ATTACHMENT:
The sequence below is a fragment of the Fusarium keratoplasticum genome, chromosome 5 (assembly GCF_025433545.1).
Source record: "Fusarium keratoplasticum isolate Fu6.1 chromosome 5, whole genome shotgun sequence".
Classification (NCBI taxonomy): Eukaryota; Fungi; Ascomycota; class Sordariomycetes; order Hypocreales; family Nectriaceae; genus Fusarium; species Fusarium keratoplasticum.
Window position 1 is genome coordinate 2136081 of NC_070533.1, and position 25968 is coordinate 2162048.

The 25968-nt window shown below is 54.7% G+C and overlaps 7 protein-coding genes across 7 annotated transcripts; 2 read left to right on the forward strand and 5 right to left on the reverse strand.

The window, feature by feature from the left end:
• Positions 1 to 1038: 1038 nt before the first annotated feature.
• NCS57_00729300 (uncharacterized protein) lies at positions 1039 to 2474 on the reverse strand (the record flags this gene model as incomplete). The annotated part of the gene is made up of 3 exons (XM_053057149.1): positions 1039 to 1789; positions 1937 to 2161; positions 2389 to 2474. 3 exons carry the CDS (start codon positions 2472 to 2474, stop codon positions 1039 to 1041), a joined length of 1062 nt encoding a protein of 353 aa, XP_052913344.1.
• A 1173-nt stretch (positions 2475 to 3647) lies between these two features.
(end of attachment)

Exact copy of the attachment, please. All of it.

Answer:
The sequence below is a fragment of the Fusarium keratoplasticum genome, chromosome 5 (assembly GCF_025433545.1).
Source record: "Fusarium keratoplasticum isolate Fu6.1 chromosome 5, whole genome shotgun sequence".
Classification (NCBI taxonomy): Eukaryota; Fungi; Ascomycota; class Sordariomycetes; order Hypocreales; family Nectriaceae; genus Fusarium; species Fusarium keratoplasticum.
Window position 1 is genome coordinate 2136081 of NC_070533.1, and position 25968 is coordinate 2162048.

The 25968-nt window shown below is 54.7% G+C and overlaps 7 protein-coding genes across 7 annotated transcripts; 2 read left to right on the forward strand and 5 right to left on the reverse strand.

The window, feature by feature from the left end:
• Positions 1 to 1038: 1038 nt before the first annotated feature.
• NCS57_00729300 (uncharacterized protein) lies at positions 1039 to 2474 on the reverse strand (the record flags this gene model as incomplete). The annotated part of the gene is made up of 3 exons (XM_053057149.1): positions 1039 to 1789; positions 1937 to 2161; positions 2389 to 2474. 3 exons carry the CDS (start codon positions 2472 to 2474, stop codon positions 1039 to 1041), a joined length of 1062 nt encoding a protein of 353 aa, XP_052913344.1.
• A 1173-nt stretch (positions 2475 to 3647) lies between these two features.